Lynn Fripps Elementary students, about 90 of them, just learned that business is harder than it looks. They took part in the Power Play Young Entrepreneurs program.
Jennifer Fernandes, a teacher-librarian and technology teacher, said the program fits in with the Applied Design Skills Technology and the career education curricula, and also gets the students using skills such as math, science, problem solving, technology, public speaking, and more.
The students had to not only create a product but also market it and sell directly to customers.
The products were specifically built at home to involve parents.
Kayden Blissett worked with his dad to make tooled leather bookmarks.
“He taught me how to do this,” the Grade 5 student said of his dad. “I really enjoyed it. I think that me and my dad will continue this.”
Uma Milacic also wants to continue making and selling her suspended perch for pets, something she hasn’t seen in pet stores.
“I decided to make it, because I love animals,” she said. “They can climb on it and eat on it, and maybe even birds can sleep on it.”
Her company is Paws and Claws Pet Products.
Her own guinea pigs quickly took to using the suspended perches and it is their photo on the packaging.
“It can be used for all rodents and birds and rabbits, because rabbits are not rodents,” she said.
But the pet perch cost $12.50 to make and they were sold for $15 so Uma has learned that she must either source less costly supplies or increase her price. She also learned that the marketplace can be fickle.
“I learned that having a business is harder than it looked,” she added. “You can make lots, but it ends up that some people might not buy it.”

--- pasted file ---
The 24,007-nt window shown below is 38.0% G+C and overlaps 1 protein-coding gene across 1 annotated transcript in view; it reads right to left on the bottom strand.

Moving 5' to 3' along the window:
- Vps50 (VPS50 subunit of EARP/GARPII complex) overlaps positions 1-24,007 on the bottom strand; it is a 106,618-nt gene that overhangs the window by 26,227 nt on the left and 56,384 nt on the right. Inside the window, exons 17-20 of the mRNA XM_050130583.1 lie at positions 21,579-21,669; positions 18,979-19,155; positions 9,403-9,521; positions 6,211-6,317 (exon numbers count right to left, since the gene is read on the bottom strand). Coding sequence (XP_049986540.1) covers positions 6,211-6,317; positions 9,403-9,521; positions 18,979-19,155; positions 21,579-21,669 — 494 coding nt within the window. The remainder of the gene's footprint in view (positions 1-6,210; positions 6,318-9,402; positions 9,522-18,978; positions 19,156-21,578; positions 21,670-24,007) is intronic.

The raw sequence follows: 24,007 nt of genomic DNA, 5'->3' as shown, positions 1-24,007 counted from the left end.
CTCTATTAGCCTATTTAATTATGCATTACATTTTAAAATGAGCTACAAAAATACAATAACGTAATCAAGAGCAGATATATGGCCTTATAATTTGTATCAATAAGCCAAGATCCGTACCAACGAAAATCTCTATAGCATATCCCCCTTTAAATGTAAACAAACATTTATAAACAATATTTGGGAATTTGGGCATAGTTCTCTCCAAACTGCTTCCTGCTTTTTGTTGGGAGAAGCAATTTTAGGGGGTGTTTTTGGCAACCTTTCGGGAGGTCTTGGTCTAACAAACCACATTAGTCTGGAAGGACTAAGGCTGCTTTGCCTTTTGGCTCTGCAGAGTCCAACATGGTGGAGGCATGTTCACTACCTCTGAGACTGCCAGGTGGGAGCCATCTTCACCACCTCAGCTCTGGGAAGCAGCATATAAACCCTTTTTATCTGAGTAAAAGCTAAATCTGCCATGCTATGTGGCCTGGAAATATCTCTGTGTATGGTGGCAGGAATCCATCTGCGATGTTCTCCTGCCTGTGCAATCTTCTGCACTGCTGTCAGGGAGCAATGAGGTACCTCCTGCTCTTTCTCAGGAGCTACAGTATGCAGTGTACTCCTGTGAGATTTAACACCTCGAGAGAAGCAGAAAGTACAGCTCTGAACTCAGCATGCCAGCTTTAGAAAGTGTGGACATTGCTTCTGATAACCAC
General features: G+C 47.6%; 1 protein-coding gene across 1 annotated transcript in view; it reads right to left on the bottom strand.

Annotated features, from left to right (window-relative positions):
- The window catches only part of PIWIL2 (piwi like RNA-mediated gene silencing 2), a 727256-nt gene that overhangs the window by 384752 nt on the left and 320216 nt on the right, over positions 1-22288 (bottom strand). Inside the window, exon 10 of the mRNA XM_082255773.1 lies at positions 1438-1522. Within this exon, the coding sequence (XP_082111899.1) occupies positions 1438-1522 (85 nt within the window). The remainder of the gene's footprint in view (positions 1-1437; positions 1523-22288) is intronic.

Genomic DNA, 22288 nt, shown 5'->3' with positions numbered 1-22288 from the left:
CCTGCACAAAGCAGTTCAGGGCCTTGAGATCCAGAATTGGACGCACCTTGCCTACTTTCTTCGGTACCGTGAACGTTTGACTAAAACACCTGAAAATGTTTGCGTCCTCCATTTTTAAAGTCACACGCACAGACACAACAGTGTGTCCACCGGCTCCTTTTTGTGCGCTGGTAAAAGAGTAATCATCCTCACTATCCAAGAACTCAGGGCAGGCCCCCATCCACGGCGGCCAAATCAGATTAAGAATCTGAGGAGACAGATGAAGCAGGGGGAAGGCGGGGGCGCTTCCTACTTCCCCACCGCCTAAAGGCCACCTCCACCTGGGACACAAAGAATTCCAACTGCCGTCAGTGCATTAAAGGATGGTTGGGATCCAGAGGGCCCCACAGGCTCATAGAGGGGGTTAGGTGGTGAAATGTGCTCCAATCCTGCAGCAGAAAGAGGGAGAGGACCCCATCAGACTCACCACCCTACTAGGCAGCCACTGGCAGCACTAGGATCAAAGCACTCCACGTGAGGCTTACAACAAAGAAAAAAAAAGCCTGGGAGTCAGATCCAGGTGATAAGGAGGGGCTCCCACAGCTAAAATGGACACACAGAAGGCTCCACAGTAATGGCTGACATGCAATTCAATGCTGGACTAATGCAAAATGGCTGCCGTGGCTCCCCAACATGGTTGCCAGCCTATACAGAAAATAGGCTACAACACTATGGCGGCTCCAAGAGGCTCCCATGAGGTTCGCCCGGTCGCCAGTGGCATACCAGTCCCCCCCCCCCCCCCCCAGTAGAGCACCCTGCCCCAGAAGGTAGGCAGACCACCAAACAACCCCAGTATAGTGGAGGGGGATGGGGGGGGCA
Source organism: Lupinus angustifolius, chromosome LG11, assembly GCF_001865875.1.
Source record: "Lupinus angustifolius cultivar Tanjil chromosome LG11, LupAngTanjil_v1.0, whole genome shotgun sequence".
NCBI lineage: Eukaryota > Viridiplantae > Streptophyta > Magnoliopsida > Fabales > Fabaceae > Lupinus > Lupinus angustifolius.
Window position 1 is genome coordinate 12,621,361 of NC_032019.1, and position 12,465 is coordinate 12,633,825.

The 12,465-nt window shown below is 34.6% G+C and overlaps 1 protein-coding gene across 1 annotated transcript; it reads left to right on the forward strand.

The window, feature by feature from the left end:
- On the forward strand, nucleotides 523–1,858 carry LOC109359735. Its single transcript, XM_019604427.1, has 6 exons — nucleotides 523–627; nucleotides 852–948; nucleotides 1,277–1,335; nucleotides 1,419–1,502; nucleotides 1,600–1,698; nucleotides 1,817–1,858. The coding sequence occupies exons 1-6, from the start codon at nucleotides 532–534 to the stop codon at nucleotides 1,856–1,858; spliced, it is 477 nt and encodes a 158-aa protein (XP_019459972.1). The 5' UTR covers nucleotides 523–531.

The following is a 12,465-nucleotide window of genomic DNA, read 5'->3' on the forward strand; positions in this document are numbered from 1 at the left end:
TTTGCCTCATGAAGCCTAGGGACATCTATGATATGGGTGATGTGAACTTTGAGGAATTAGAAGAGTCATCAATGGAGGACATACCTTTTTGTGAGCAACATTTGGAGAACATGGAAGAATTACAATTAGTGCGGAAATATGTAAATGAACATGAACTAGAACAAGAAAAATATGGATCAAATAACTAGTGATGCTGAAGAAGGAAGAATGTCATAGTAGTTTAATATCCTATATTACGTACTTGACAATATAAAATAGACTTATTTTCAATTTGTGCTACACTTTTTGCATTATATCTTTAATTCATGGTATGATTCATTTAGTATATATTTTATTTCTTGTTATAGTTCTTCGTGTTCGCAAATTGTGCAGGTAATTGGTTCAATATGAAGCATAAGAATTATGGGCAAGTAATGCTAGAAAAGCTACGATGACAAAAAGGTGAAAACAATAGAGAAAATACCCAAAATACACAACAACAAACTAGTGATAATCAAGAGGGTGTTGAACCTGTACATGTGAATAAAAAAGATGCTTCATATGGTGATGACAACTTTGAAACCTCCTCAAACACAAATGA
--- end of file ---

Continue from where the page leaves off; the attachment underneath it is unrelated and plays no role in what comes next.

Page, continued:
Fernandes said the students were often learning new skills without realizing.
“The kids are taking part in many curricular areas and they don’t even realize it,” she said. “For example, the math lesson where students have to figure out their profit, loans and charitable donations is a significant real-world numeracy application, and they don’t even realize they are doing math.”
The students who did not sell out of their products at Friday’s market which was open to the school community were allowed to take part in Saturday’s Christmas craft fair.
“Seven Young Entrepreneurs participated in the craft fair on Saturday, and all students successfully sold out of their products. We have raised close to $300 in charity donations,” noted Fernandes.
The students had to suggest a charity that they would like to support with a percentage of their profits. Now that the sale is past, they will vote on those suggested charities and the funds will be dispersed.
• Learn more about Power Play young entrepreneurs
The program started in late September. Typically the program is offered to older students but Fernandes sees her elementary school students learning a great deal.
“To see some of the more quiet students step out of their shell and try to get people to their tables to buy their products was quite impressive,” Fernandes commented. “I heard slogans and pitches that we talked about in class, but the kids personalized it and really sold their businesses to the crowds. I got teary eyed when I walked in and saw the engagement from the Young Entrepreneurs and their customers. They really impressed me. It made the hard work worth every second, I love when I can see my students happy and engaged in something different.”